Tiny FPGAs Tackle Tough Tasks

March 26, 2013
Have you been playing with PLDs? Need something with a little more functionality? Looking to downsize an FPGA design? Then Lattice Semiconductor's iCE40 might be what you want.

Have you been playing with PLDs? Need something with a little more functionality? Looking to downsize an FPGA design? Then Lattice Semiconductor's iCE40 (Fig. 1) might be what you want.

Figure 1. Lattice Semiconductor's iCE40 LP384 has 384 LUTs and comes in a 2mm by 2mm package.

The iCE40 LP384 comes with 384 cells or look up tables (LUT) and there are less expensive versions with even fewer LUTs. They are available in compact, 2mm by 2mm packages and run up to 100 MHz. They are ideal as front ends for analog sensors and other applications requiring custom logic. They cost less than $0.50 in very large quantities.

Using as little as 25uW of static power allows them to be employed in battery operated mobile applications. The can complement or replace microcontrollers and ASSPs providing designers with a customizable platform that will not burst the space, power or price budget.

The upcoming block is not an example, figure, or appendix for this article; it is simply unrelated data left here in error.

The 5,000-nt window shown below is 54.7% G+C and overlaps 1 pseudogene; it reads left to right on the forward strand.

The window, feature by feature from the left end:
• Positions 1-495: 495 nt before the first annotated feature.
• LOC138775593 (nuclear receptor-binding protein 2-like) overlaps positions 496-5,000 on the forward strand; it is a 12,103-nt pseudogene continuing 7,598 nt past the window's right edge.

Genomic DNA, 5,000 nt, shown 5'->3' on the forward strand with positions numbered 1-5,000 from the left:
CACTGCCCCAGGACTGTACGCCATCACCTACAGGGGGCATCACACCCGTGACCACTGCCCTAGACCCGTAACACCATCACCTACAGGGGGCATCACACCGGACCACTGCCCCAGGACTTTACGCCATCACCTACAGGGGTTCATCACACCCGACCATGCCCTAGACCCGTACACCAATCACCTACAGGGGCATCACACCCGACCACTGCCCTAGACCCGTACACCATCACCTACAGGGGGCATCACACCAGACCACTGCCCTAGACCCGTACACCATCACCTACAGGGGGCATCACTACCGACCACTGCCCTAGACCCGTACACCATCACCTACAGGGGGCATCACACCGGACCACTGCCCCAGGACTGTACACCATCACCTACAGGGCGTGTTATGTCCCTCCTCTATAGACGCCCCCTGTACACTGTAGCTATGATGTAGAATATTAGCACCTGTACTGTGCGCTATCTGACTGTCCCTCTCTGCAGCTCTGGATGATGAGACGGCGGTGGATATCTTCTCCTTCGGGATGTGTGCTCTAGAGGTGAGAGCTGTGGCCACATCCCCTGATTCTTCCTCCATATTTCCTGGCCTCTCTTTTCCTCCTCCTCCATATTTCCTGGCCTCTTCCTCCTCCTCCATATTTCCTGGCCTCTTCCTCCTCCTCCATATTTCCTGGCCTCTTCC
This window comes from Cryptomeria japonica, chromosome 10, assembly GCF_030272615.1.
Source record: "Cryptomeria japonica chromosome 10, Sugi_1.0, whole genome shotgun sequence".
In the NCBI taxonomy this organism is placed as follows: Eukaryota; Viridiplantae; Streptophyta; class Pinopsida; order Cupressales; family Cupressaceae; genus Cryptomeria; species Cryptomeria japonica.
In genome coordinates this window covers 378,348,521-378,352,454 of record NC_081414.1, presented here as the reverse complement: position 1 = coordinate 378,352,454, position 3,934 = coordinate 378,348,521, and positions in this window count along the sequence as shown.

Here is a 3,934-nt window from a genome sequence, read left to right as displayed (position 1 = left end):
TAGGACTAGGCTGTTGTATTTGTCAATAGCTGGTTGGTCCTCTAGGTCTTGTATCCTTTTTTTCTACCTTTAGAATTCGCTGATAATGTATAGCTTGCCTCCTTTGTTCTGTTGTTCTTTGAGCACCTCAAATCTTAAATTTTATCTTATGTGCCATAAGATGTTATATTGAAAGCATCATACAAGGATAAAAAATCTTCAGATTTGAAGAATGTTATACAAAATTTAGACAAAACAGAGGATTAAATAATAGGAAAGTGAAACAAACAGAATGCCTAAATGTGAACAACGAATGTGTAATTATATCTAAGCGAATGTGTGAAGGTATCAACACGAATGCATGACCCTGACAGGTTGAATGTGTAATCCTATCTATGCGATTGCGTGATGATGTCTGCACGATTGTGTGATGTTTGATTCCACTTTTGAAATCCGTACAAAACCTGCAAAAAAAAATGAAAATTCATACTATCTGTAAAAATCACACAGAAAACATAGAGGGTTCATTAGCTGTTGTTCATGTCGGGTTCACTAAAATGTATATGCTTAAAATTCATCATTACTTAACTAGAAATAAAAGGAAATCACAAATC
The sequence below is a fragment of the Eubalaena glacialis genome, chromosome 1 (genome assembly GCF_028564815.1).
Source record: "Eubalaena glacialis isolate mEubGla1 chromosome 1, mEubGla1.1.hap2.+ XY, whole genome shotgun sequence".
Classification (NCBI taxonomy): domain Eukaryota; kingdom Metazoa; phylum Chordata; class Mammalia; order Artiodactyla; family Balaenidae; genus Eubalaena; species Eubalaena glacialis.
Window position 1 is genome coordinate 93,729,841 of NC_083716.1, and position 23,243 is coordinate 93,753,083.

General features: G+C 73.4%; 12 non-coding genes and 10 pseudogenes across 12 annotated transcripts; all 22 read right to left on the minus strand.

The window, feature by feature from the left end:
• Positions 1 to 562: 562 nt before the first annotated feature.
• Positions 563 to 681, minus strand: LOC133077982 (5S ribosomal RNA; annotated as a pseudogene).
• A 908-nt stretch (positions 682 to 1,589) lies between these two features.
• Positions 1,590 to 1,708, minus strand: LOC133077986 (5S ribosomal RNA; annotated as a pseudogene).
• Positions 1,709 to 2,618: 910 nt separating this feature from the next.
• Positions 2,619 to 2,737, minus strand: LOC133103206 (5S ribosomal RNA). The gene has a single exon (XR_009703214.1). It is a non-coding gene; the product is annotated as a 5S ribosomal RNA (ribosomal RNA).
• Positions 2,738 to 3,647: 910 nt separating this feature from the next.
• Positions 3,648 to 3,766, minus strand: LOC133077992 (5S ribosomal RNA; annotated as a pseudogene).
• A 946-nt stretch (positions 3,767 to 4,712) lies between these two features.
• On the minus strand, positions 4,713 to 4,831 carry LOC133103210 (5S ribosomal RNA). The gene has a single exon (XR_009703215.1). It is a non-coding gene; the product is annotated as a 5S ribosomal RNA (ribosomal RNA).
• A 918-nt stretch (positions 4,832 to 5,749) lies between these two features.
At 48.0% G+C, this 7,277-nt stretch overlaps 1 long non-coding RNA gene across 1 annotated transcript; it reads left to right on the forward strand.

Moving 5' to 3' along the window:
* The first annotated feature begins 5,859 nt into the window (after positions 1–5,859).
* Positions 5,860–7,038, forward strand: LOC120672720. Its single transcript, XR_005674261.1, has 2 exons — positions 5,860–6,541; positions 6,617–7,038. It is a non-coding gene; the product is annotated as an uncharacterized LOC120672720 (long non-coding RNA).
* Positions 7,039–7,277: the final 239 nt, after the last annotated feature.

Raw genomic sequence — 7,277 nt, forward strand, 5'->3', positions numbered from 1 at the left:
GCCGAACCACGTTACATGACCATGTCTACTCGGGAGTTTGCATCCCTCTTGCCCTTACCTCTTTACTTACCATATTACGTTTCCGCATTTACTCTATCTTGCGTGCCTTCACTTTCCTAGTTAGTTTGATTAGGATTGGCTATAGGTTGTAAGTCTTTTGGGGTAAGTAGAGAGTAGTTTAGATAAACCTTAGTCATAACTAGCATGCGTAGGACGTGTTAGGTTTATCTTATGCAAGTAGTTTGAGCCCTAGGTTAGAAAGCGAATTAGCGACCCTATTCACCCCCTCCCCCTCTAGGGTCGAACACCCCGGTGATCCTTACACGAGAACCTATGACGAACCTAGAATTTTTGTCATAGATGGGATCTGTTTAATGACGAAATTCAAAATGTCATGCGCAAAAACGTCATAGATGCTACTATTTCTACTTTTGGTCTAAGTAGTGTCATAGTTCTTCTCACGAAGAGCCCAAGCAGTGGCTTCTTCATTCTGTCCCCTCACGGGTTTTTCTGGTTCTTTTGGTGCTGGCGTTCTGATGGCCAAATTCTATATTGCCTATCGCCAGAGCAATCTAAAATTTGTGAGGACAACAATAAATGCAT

The 40nm FPGAs are flash based so the start up immediately. Simple SPI or I2C requires 100 to 200 cells so adding a communication link may require the larger platforms but there are plenty of applications that simply require logic.

The advantage of the small package FPGAs is the ability to scale to larger, more functional FPGAs if necessary. The family includes devices that fit in 2.5mm by 2.5mm and 3mm by 3mm packages.

Another advantage of smaller FPGAs is simpler designs that are easier to test and verify. They can also lead to simpler system designs overall by offloading microcontrollers.

About the Author

William G. Wong | Senior Content Director - Electronic Design and Microwaves & RF

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